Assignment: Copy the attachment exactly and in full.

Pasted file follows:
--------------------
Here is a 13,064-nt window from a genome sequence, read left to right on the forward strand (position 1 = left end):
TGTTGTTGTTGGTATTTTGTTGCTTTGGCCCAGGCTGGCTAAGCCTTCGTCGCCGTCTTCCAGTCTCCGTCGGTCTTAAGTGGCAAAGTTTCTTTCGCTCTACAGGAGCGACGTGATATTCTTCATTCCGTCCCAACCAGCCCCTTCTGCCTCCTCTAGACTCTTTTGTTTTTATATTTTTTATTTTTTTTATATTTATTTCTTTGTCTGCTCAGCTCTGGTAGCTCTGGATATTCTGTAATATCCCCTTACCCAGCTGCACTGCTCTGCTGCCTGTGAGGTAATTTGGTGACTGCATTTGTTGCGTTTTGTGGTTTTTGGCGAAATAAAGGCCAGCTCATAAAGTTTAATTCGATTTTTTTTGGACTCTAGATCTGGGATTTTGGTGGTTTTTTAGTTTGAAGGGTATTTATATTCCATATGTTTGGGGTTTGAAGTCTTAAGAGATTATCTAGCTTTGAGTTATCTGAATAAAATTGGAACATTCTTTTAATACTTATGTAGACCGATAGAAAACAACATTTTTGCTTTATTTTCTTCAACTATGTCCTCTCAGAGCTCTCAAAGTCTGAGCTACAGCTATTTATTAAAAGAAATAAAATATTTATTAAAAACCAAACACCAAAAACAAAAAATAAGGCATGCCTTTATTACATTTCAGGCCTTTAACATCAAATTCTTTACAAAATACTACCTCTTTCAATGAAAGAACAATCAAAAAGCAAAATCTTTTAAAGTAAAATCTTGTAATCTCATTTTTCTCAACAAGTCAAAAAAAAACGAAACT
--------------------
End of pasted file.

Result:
Here is a 13,064-nt window from a genome sequence, read left to right on the forward strand (position 1 = left end):
TGTTGTTGTTGGTATTTTGTTGCTTTGGCCCAGGCTGGCTAAGCCTTCGTCGCCGTCTTCCAGTCTCCGTCGGTCTTAAGTGGCAAAGTTTCTTTCGCTCTACAGGAGCGACGTGATATTCTTCATTCCGTCCCAACCAGCCCCTTCTGCCTCCTCTAGACTCTTTTGTTTTTATATTTTTTATTTTTTTTATATTTATTTCTTTGTCTGCTCAGCTCTGGTAGCTCTGGATATTCTGTAATATCCCCTTACCCAGCTGCACTGCTCTGCTGCCTGTGAGGTAATTTGGTGACTGCATTTGTTGCGTTTTGTGGTTTTTGGCGAAATAAAGGCCAGCTCATAAAGTTTAATTCGATTTTTTTTGGACTCTAGATCTGGGATTTTGGTGGTTTTTTAGTTTGAAGGGTATTTATATTCCATATGTTTGGGGTTTGAAGTCTTAAGAGATTATCTAGCTTTGAGTTATCTGAATAAAATTGGAACATTCTTTTAATACTTATGTAGACCGATAGAAAACAACATTTTTGCTTTATTTTCTTCAACTATGTCCTCTCAGAGCTCTCAAAGTCTGAGCTACAGCTATTTATTAAAAGAAATAAAATATTTATTAAAAACCAAACACCAAAAACAAAAAATAAGGCATGCCTTTATTACATTTCAGGCCTTTAACATCAAATTCTTTACAAAATACTACCTCTTTCAATGAAAGAACAATCAAAAAGCAAAATCTTTTAAAGTAAAATCTTGTAATCTCATTTTTCTCAACAAGTCAAAAAAAAACGAAACT